Morgan told the children that no else had ever seen her tree house but Annie could because she believed in magic and this helped Jack to see it. Because Jack loved books so much the transporting spells worked. Morgan acknowledged that she was their protector as the pteranodon, the knight, the cat, and Polly the parrot.
As the children walked home away from the tree house, Jack felt in his pocket and found the gold medallion that he had given back to Morgan that she had slipped into an invisible pocket of hers. The sun was shining after the rain and making all the leaves, grass, and wild flowers glisten and gleam like gold or jewels and they had all the treasure that they needed.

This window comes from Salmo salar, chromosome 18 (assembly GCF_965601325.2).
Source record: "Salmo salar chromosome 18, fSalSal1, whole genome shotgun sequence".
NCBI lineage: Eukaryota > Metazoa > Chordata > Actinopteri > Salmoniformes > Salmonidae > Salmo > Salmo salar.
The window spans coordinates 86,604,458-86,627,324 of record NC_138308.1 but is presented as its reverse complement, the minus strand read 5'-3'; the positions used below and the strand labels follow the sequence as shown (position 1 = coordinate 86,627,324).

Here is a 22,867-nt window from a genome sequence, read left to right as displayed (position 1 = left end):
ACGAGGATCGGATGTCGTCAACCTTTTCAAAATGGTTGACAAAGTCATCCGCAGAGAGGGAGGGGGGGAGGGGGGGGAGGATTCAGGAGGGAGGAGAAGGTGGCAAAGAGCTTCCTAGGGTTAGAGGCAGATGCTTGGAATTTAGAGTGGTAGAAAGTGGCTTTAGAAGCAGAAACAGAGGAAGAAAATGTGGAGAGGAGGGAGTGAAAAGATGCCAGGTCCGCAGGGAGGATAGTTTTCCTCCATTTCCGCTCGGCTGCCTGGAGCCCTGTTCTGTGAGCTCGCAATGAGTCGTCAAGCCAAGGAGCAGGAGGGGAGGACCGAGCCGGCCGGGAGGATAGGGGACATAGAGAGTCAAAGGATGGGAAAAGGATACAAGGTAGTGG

Book #5: Night of the Ninjas
The next four books reflect a knowledge of shamanic and spiritual initiation. In book five Jack and Annie face the dark side and find their divinity. Jack is disillusioned in not seeing the Magic Tree House in weeks but ever hopeful Annie finds it in the dark with a note from Morgan le Fay: “Help me—Under a spell. Find 4 thin(gs)”. They discovered a mouse which Jack poo-poo’s as just an ordinary mouse but which accompanies them throughout the next four books and helps teach them many lessons. Jack wanted to study about the land of the ninjas before going there but Annie impetuously grabbed the book and made the magic wish.